Saturday, March 7, 2015

Rosicrucian Egyptian Museum, San Jose, CA (1/31/15)

When my wife told me she had never been to San Jose's Rosicrucian Egyptian Museum, despite being raised in the South Bay, I knew the situation had to be remedied.  Even more shocking was my mother's admission that she, too, had never been.  So we all went together at the end of January, and brought Christopher as well.  Here are the photos.





We arrived just in time to take the tour of the recreation of a rock cut tomb.  Definitely worth seeing.

No strollers allowed inside (too many stairs).

In we go...









The recreated tomb continues below...








Back in the main museum, we realized that anything not contained inside glass was a cast, although some of the casts themselves were centuries old.  This is a cast of the Great Sphinx Tablet, which originally commemorated Pharaoh Thutmose IV's restoration of the Great Sphinx in Giza, roughly 3600 years ago.

Post-Pharaoh artifacts, from the Ptolemy period.

Cast of Esarhaddon, the Assyrian king who lived around 680 BC.  The original is in Berlin.


A statue of Amonemopet, a royal scribe (original but a composite due to damage).


Cast of Khaemwaset, Son of Rameses II, created by the British Museum.

Mortuary temple wall fragment, from the 19th / 20th Dynasty.  It reads "He gave to thee offerings of incense for the soul..."




Coffin of Lady Tadinanefer, from the Ptolemaic Period (when Macedonians descended from a general of Alexander the Great took over Egypt following Alexander's death), roughly 330 BC.

Cippus of Horus, from the Roman Period.  From the placard = "Bes watches over the child Horus as he shows mastery over dangerous animals.  If an Egyptian desired protection from these animals, he would pour water over this stele and then collect and drink it, creating an invisible shield over himself."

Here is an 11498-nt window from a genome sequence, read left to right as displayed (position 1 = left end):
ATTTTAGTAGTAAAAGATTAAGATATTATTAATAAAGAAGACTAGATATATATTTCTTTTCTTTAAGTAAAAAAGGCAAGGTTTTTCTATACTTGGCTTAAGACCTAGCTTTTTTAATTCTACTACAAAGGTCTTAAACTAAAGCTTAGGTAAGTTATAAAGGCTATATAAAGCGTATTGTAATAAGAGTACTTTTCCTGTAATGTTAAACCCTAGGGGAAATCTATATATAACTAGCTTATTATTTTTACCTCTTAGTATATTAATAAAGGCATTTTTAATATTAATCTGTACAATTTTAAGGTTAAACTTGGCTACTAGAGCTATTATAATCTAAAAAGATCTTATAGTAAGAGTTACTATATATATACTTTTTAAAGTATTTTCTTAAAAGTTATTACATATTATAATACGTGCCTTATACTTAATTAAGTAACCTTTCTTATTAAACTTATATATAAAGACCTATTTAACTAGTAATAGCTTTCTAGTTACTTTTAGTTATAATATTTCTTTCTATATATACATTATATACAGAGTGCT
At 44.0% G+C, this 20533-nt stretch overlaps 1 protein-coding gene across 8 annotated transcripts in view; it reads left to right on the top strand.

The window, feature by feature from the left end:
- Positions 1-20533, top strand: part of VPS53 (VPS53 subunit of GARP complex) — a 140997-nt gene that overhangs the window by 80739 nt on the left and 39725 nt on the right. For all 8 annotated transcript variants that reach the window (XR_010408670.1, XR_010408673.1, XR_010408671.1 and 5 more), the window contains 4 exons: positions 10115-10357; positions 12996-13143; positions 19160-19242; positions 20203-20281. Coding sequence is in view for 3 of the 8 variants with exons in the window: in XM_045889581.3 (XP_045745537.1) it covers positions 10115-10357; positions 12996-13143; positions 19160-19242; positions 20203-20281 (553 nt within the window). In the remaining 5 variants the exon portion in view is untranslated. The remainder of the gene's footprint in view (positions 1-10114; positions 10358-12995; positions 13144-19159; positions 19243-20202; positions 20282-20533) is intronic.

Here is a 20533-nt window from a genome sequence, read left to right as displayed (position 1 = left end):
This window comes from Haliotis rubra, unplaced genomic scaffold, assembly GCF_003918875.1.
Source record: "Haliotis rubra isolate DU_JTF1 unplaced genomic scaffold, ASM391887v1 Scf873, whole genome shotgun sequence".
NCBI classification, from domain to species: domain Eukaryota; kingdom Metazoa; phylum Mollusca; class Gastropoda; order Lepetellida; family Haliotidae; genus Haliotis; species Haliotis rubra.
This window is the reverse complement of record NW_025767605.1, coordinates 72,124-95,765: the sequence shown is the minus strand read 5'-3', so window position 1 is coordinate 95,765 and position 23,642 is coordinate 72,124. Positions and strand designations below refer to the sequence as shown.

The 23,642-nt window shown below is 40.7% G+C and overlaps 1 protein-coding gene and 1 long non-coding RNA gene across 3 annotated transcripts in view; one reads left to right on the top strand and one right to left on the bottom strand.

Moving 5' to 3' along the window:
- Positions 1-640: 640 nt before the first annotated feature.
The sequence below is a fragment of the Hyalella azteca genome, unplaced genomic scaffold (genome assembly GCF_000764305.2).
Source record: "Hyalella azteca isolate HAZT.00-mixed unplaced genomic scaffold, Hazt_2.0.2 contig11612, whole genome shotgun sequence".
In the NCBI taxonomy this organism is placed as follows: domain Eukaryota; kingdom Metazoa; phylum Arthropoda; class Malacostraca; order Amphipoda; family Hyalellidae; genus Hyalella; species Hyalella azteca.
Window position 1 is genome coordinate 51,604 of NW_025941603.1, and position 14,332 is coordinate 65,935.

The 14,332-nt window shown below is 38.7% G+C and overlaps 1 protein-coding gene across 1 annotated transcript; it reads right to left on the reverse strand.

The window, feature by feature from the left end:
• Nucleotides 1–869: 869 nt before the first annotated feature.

Canopic jars, from the New Kingdom.

Ptah-Sokar-Osiris, from the Late Period.


Coffin fragments, New Kingdom.

Coffin face, New Kingdom.


Both this and the following photo show a cast of the Law Code of Hammurabi, the king of Babylon.


This was pretty amazing = a rare cuneiform inscription by King Nebuchadnezzar of Babylon.

A model of the Tower of Babel.

A cast of the Obelisk of Shalmaneser III; the original dates to roughly 824 BC.

Early dynastic coffin (Dynasty 2).  Believe it or not, this was made for a fully grown adult (who would be placed inside in a fetal position).  This was before mummification had been developed.

False door of Henuti, Dynasty 6 (Old Kingdom).

Offering stele of Iry and his wife Meru, Early First Intermediate Period.

Middle Kingdom coffin.

Mummy donation for Thoth, which actually doesn't have an animal inside.  The "body" is built around a jar, and the head is made of wood.  Pretty good fake for being thousands of years old!

Mummy mask, Ptolemaic Period.

Early 18th Dynasty coffin.

Lower half of a yellow coffin, 19th Dynasty.


Apis bull head, Dynasty 19.

Mummified baby crocodiles, Late Period.

Mummified cat, Late Ptolemaic Period.

Gilt ibis coffin, Late Period (no mummy inside).

Nubian Period coffin (Dynasty 25).

Mummy of an Upper-Class Egyptian Male, New Kingdom.  The identity is not known.

Believe it or not, this is a beer strainer from Nineveh, the ancient Assyrian capital.  Barley beer was quite thick back then, and needed to be strained prior to drinking.

I had a Sharks game that evening, so we needed to leave (we felt we did the museum justice).


Christopher wanted to reach out and touch the ducks on the grounds.

Coming up next - the 2015 Pebble Beach Pro-Am.  Stay tuned.